Authors: Jung M, Ma Y, Iyer RP, DeLeon-Pennell KY, Yabluchanskiy A, Garrett MR, Lindsey ML
Issue: Basic Res Cardiol. 2017 May;112(3):33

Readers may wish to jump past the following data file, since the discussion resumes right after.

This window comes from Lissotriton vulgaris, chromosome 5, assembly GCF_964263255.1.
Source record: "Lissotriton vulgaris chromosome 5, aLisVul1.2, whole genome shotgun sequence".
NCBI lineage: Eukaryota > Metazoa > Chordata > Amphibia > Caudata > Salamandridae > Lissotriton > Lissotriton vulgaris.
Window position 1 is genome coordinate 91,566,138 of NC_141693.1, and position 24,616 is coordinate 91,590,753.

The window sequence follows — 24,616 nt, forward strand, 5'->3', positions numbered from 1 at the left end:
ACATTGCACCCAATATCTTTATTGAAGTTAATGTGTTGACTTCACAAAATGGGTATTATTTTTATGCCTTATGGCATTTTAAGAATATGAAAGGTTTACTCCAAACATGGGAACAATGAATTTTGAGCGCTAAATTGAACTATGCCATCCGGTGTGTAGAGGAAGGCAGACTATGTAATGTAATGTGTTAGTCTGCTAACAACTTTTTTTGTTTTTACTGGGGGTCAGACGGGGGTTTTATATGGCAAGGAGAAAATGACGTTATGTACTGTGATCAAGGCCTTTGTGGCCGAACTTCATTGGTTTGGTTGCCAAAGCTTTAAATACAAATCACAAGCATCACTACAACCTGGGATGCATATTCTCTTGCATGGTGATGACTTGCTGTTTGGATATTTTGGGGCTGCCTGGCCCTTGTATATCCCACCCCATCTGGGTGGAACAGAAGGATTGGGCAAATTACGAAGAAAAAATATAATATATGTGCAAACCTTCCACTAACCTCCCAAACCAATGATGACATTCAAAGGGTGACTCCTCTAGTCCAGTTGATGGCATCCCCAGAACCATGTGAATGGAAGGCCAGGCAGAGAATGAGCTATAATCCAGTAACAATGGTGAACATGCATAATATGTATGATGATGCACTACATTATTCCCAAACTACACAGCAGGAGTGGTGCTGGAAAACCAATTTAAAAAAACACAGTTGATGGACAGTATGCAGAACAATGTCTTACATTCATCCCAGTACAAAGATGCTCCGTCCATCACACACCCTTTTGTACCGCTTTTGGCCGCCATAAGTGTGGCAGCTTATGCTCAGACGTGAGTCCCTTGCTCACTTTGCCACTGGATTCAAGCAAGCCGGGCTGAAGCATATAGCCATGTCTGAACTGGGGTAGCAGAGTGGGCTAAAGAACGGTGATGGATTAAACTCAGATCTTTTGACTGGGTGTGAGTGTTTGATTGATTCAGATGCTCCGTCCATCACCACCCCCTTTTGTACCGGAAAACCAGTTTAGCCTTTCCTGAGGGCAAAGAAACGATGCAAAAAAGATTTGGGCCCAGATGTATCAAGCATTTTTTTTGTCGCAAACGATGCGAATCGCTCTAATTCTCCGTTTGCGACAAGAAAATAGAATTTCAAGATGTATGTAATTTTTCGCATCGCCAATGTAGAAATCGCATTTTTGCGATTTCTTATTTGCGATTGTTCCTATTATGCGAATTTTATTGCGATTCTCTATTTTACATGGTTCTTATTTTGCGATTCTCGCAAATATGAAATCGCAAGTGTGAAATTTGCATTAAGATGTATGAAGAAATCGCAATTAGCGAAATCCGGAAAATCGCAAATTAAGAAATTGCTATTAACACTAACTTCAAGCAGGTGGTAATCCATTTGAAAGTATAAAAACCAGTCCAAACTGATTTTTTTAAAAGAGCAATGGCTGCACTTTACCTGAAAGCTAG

Inflammation resolution is important for scar formation following myocardial infarction (MI) and requires the coordinated actions of macrophages and fibroblasts. In this study, we hypothesized that exogenous interleukin-10 (IL-10), an anti-inflammatory cytokine, promotes post-MI repair through actions on these cardiac cell types. To test this hypothesis, C57BL/6J mice (male, 3- to 6-month old, n = 24/group) were treated with saline or IL-10 (50 μg/kg/day) by osmotic mini-pump infusion starting at day (d) 1 post-MI and sacrificed at d7 post-MI. IL-10 infusion doubled plasma IL-10 concentrations by d7 post-MI. Despite similar infarct areas and mortality rates, IL-10 treatment significantly decreased LV dilation (1.6-fold for end-systolic volume and 1.4-fold for end-diastolic volume) and improved ejection fraction 1.8-fold (both p < 0.05). IL-10 treatment attenuated inflammation at d7 post-MI, evidenced by decreased numbers of Mac-3-positive macrophages in the infarct (p < 0.05). LV macrophages isolated from d7 post-MI mice treated with IL-10 showed significantly elevated gene expression of M2 markers (Arg1, Ym1, and Tgfb1; all p < 0.05). We further performed RNA-seq analysis on post-MI cardiac macrophages and identified 410 significantly different genes (155 increased, 225 decreased by IL-10 treatment). By functional network analysis grouping, the majority of genes (133 out of 410) were part of the cellular assembly and repair functional group. Of these, hyaluronidase 3 (Hyal3) was the most important feature identified by p value. IL-10 treatment decreased Hyal3 by 28%, which reduced hyaluronan degradation and limited collagen deposition (all p < 0.05). In addition, in vivo IL-10 treatment increased fibroblast activation (proliferation, migration, and collagen production), an effect that was both directly and indirectly influenced by macrophage M2 polarization. Combined, our results indicate that in vivo infusion of IL-10 post-MI improves the LV microenvironment to dampen inflammation and facilitate cardiac wound healing.